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The password is.... CHEAP!

Mr Taster Mar 11, 2007 01:08 PM

I'll be in Japan for almost 2 months and am on an extreme budget....

Where can I find the greatest bangs for the yen in all of Japan? (we plan to see as much of the country as possible)

As long as it's CHEAP and SUPER DELICIOUS, we're there! Is this even possible?

Oh, I should also qualify this by saying we want to eat only Japanese food... :)

Thanks 'hounds!

Mr Taster
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  1. E Eto RE: Mr Taster Mar 11, 2007 05:54 PM

    It's very possible to find cheap and delicious, but it would help to know where you're going to be in Japan.

    1 Reply
    1. re: E Eto
      Mr Taster RE: E Eto Mar 11, 2007 06:50 PM

      We do not have an itinerary other than that we will be flying in to Tokyo at the end of April.

      In fact our itinerary may well be determined by your food recommendations, so please let us know!

      We try to plan as little as possible before we travel... it's more fun that way.

      Mr Taster
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    2. s
      Snahlami RE: Mr Taster Mar 11, 2007 06:23 PM

      I'm far from being a japanese food expert but I've visited the country recently and can share a few tips that may be useful.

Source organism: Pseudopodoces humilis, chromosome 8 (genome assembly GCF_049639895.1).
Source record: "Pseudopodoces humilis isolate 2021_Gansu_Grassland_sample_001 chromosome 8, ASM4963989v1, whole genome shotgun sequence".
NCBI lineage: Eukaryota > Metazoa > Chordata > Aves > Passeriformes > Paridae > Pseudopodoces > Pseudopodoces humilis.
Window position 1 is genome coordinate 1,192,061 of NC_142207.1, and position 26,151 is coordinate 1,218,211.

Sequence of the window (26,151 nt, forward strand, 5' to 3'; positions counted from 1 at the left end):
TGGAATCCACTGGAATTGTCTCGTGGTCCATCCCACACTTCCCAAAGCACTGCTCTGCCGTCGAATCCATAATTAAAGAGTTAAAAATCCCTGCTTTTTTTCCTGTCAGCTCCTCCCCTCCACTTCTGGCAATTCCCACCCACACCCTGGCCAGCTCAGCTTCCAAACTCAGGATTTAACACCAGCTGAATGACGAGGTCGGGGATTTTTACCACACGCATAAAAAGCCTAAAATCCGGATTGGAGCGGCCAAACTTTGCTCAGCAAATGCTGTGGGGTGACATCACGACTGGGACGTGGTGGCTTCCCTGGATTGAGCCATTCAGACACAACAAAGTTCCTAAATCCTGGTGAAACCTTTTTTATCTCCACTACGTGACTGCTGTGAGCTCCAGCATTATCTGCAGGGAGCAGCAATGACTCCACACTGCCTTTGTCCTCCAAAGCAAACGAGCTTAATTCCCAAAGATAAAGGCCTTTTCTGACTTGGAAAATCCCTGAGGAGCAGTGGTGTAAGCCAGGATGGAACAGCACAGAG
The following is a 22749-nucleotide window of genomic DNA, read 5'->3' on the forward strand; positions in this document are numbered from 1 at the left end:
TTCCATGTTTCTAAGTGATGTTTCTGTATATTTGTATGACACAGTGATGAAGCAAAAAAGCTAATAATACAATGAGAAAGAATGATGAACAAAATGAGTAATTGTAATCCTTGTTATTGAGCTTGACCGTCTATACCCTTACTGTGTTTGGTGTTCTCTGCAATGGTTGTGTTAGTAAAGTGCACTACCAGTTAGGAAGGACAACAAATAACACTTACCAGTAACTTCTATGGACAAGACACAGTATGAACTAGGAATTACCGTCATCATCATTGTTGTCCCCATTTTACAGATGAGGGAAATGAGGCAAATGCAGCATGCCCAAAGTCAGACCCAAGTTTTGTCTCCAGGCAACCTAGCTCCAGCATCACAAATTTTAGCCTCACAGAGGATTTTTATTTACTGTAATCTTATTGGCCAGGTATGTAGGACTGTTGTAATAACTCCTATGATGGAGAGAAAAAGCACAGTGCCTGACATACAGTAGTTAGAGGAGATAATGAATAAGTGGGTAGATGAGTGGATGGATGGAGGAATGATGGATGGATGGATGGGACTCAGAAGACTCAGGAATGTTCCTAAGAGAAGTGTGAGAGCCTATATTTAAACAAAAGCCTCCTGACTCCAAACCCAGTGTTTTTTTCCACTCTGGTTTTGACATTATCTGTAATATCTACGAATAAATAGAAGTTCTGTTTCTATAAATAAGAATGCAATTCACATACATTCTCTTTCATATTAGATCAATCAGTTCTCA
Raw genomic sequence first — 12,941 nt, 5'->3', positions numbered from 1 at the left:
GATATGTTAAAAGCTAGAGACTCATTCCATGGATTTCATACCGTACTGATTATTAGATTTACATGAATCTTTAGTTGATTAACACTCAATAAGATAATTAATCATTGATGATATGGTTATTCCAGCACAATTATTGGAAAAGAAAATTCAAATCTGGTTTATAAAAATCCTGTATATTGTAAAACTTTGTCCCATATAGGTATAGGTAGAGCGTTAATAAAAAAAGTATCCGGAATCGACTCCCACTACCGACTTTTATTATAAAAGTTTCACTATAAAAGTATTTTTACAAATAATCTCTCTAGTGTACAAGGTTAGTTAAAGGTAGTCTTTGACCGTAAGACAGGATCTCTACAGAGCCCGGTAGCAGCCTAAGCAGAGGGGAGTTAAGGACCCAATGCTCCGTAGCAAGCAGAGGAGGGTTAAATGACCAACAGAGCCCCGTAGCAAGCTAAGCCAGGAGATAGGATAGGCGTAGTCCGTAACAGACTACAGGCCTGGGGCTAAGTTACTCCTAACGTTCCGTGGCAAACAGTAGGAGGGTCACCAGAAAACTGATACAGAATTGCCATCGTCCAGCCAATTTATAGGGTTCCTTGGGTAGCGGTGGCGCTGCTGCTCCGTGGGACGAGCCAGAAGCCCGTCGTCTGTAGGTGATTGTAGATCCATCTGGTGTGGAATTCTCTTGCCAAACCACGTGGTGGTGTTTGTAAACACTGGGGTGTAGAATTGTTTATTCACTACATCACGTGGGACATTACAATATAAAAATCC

To me it seemed that the best deals were available at lunch time, even upper-end restaurants offer fixed-priced lunch menus that appeared a lot more affordable than their dinner menu.

      On my travels, I don't really fall back on department store restaurants but in Japan it's different. Many departement stores have three floors of restaurants which offer an incredibly diverse range of japanese food. By the lines of people waiting to be seated, it's pretty easy to see which of them are good. The food halls in these department stores are also a great place to browse, you'll find many amazing items but you won't know what most of them are.

      Hotel concierges in Japan are usually incredilbly helpful, in no other country have I used their services as much as there. Tell them what you're looking for, ask them about local food and recommendations where to get them, they'll be more than glad to help.

      1. Silverjay RE: Mr Taster Mar 11, 2007 06:57 PM

        If your password is cheap, you'll probably want to hit some chain places, which are cheap and pure Japanese and generally, better than quality in the U.S. Off the top of my head, I would recommend the following. Most places 500 YEN will get you full:

        Mos Burger- Japanese style fast food
        Tenya- for tempura
        Tenka-Ippin- for ramen
        Yoshinoya- for beef bowl
        Gusto- youshoku (Japanese western style)
        GinDako- for tako yaki